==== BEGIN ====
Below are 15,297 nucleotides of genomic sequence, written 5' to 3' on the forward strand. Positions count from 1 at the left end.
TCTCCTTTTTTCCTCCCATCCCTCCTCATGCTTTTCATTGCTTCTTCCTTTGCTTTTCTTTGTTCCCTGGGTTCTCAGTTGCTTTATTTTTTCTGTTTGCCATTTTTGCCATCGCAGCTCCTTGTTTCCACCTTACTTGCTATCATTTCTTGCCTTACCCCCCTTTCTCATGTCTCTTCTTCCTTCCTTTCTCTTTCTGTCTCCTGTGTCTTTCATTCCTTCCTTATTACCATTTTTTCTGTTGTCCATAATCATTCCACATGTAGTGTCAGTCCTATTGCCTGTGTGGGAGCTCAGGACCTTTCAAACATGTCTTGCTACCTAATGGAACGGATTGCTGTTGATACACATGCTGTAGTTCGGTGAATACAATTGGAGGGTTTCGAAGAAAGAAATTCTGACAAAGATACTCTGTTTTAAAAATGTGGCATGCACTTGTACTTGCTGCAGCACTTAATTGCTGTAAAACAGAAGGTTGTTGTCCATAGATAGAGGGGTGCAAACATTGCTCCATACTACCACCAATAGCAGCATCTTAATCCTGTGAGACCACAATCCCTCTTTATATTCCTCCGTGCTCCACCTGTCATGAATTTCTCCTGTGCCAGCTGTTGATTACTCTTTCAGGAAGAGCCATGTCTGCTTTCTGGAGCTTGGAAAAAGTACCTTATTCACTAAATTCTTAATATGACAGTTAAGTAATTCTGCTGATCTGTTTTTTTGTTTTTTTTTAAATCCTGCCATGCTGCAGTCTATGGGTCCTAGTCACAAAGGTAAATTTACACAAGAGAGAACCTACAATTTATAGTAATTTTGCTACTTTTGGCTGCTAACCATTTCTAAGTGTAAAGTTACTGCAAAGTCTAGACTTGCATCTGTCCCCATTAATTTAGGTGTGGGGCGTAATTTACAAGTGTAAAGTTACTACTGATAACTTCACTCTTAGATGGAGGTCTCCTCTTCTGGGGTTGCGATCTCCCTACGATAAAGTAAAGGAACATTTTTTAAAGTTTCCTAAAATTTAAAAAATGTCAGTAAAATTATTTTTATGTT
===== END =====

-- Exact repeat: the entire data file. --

Below are 15,297 nucleotides of genomic sequence, written 5' to 3' on the forward strand. Positions count from 1 at the left end.
TCTCCTTTTTTCCTCCCATCCCTCCTCATGCTTTTCATTGCTTCTTCCTTTGCTTTTCTTTGTTCCCTGGGTTCTCAGTTGCTTTATTTTTTCTGTTTGCCATTTTTGCCATCGCAGCTCCTTGTTTCCACCTTACTTGCTATCATTTCTTGCCTTACCCCCCTTTCTCATGTCTCTTCTTCCTTCCTTTCTCTTTCTGTCTCCTGTGTCTTTCATTCCTTCCTTATTACCATTTTTTCTGTTGTCCATAATCATTCCACATGTAGTGTCAGTCCTATTGCCTGTGTGGGAGCTCAGGACCTTTCAAACATGTCTTGCTACCTAATGGAACGGATTGCTGTTGATACACATGCTGTAGTTCGGTGAATACAATTGGAGGGTTTCGAAGAAAGAAATTCTGACAAAGATACTCTGTTTTAAAAATGTGGCATGCACTTGTACTTGCTGCAGCACTTAATTGCTGTAAAACAGAAGGTTGTTGTCCATAGATAGAGGGGTGCAAACATTGCTCCATACTACCACCAATAGCAGCATCTTAATCCTGTGAGACCACAATCCCTCTTTATATTCCTCCGTGCTCCACCTGTCATGAATTTCTCCTGTGCCAGCTGTTGATTACTCTTTCAGGAAGAGCCATGTCTGCTTTCTGGAGCTTGGAAAAAGTACCTTATTCACTAAATTCTTAATATGACAGTTAAGTAATTCTGCTGATCTGTTTTTTTGTTTTTTTTTAAATCCTGCCATGCTGCAGTCTATGGGTCCTAGTCACAAAGGTAAATTTACACAAGAGAGAACCTACAATTTATAGTAATTTTGCTACTTTTGGCTGCTAACCATTTCTAAGTGTAAAGTTACTGCAAAGTCTAGACTTGCATCTGTCCCCATTAATTTAGGTGTGGGGCGTAATTTACAAGTGTAAAGTTACTACTGATAACTTCACTCTTAGATGGAGGTCTCCTCTTCTGGGGTTGCGATCTCCCTACGATAAAGTAAAGGAACATTTTTTAAAGTTTCCTAAAATTTAAAAAATGTCAGTAAAATTATTTTTATGTT